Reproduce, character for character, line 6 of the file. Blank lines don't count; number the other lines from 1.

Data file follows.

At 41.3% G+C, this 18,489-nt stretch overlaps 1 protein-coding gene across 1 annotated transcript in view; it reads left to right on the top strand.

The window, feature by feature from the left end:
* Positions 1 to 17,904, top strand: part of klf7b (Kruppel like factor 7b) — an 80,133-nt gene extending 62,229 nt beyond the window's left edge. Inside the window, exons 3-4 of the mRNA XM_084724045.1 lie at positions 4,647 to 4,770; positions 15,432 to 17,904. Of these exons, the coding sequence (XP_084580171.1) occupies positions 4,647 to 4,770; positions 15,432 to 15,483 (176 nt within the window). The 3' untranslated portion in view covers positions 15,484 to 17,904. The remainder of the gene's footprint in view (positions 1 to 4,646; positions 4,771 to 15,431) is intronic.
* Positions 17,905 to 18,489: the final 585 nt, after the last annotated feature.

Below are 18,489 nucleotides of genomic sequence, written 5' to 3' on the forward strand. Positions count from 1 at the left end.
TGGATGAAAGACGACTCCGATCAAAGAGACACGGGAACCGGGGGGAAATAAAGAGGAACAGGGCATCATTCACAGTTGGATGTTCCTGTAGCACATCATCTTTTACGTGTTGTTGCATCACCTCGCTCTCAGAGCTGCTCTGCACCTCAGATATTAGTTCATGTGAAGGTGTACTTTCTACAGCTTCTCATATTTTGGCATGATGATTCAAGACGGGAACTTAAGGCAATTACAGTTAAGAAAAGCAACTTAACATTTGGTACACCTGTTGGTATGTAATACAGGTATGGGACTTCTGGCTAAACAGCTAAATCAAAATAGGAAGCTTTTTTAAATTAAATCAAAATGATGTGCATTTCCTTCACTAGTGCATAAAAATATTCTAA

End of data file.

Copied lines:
TGGATGAAAGACGACTCCGATCAAAGAGACACGGGAACCGGGGGGAAATAAAGAGGAACAGGGCATCATTCACAGTTGGATGTTCCTGTAGCACATCATCTTTTACGTGTTGTTGCATCACCTCGCTCTCAGAGCTGCTCTGCACCTCAGATATTAGTTCATGTGAAGGTGTACTTTCTACAGCTTCTCATATTTTGGCATGATGATTCAAGACGGGAACTTAAGGCAATTACAGTTAAGAAAAGCAACTTAACATTTGGTACACCTGTTGGTATGTAATACAGGTATGGGACTTCTGGCTAAACAGCTAAATCAAAATAGGAAGCTTTTTTAAATTAAATCAAAATGATGTGCATTTCCTTCACTAGTGCATAAAAATATTCTAA